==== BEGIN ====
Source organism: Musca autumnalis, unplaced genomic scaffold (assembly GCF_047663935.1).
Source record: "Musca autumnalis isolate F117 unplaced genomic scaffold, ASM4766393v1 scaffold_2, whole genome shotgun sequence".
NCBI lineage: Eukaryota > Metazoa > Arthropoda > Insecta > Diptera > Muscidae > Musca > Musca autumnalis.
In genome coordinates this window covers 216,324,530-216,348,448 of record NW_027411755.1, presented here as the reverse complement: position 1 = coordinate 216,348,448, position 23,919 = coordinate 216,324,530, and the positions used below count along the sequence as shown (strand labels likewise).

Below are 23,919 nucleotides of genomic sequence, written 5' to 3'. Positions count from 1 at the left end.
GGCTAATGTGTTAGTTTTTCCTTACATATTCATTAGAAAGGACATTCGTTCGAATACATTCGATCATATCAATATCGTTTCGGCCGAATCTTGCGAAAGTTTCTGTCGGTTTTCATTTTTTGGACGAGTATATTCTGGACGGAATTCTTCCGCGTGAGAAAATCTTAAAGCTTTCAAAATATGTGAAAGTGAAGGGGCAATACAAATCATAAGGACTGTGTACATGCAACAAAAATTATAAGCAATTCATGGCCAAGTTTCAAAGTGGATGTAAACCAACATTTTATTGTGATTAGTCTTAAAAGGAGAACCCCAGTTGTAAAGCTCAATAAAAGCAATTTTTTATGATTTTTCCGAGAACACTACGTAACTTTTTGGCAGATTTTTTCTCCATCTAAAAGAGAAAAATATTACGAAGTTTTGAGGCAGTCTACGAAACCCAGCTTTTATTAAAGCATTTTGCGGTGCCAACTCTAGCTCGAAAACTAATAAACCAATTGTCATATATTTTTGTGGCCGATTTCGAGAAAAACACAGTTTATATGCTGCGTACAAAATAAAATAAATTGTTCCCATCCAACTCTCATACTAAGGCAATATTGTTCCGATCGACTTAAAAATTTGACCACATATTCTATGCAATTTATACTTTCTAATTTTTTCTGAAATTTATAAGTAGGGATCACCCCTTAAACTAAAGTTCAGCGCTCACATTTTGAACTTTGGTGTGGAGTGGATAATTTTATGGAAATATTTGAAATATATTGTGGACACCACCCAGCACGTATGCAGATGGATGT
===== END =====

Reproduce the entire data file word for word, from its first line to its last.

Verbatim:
Source organism: Musca autumnalis, unplaced genomic scaffold (assembly GCF_047663935.1).
Source record: "Musca autumnalis isolate F117 unplaced genomic scaffold, ASM4766393v1 scaffold_2, whole genome shotgun sequence".
NCBI lineage: Eukaryota > Metazoa > Arthropoda > Insecta > Diptera > Muscidae > Musca > Musca autumnalis.
In genome coordinates this window covers 216,324,530-216,348,448 of record NW_027411755.1, presented here as the reverse complement: position 1 = coordinate 216,348,448, position 23,919 = coordinate 216,324,530, and the positions used below count along the sequence as shown (strand labels likewise).

Below are 23,919 nucleotides of genomic sequence, written 5' to 3'. Positions count from 1 at the left end.
GGCTAATGTGTTAGTTTTTCCTTACATATTCATTAGAAAGGACATTCGTTCGAATACATTCGATCATATCAATATCGTTTCGGCCGAATCTTGCGAAAGTTTCTGTCGGTTTTCATTTTTTGGACGAGTATATTCTGGACGGAATTCTTCCGCGTGAGAAAATCTTAAAGCTTTCAAAATATGTGAAAGTGAAGGGGCAATACAAATCATAAGGACTGTGTACATGCAACAAAAATTATAAGCAATTCATGGCCAAGTTTCAAAGTGGATGTAAACCAACATTTTATTGTGATTAGTCTTAAAAGGAGAACCCCAGTTGTAAAGCTCAATAAAAGCAATTTTTTATGATTTTTCCGAGAACACTACGTAACTTTTTGGCAGATTTTTTCTCCATCTAAAAGAGAAAAATATTACGAAGTTTTGAGGCAGTCTACGAAACCCAGCTTTTATTAAAGCATTTTGCGGTGCCAACTCTAGCTCGAAAACTAATAAACCAATTGTCATATATTTTTGTGGCCGATTTCGAGAAAAACACAGTTTATATGCTGCGTACAAAATAAAATAAATTGTTCCCATCCAACTCTCATACTAAGGCAATATTGTTCCGATCGACTTAAAAATTTGACCACATATTCTATGCAATTTATACTTTCTAATTTTTTCTGAAATTTATAAGTAGGGATCACCCCTTAAACTAAAGTTCAGCGCTCACATTTTGAACTTTGGTGTGGAGTGGATAATTTTATGGAAATATTTGAAATATATTGTGGACACCACCCAGCACGTATGCAGATGGATGT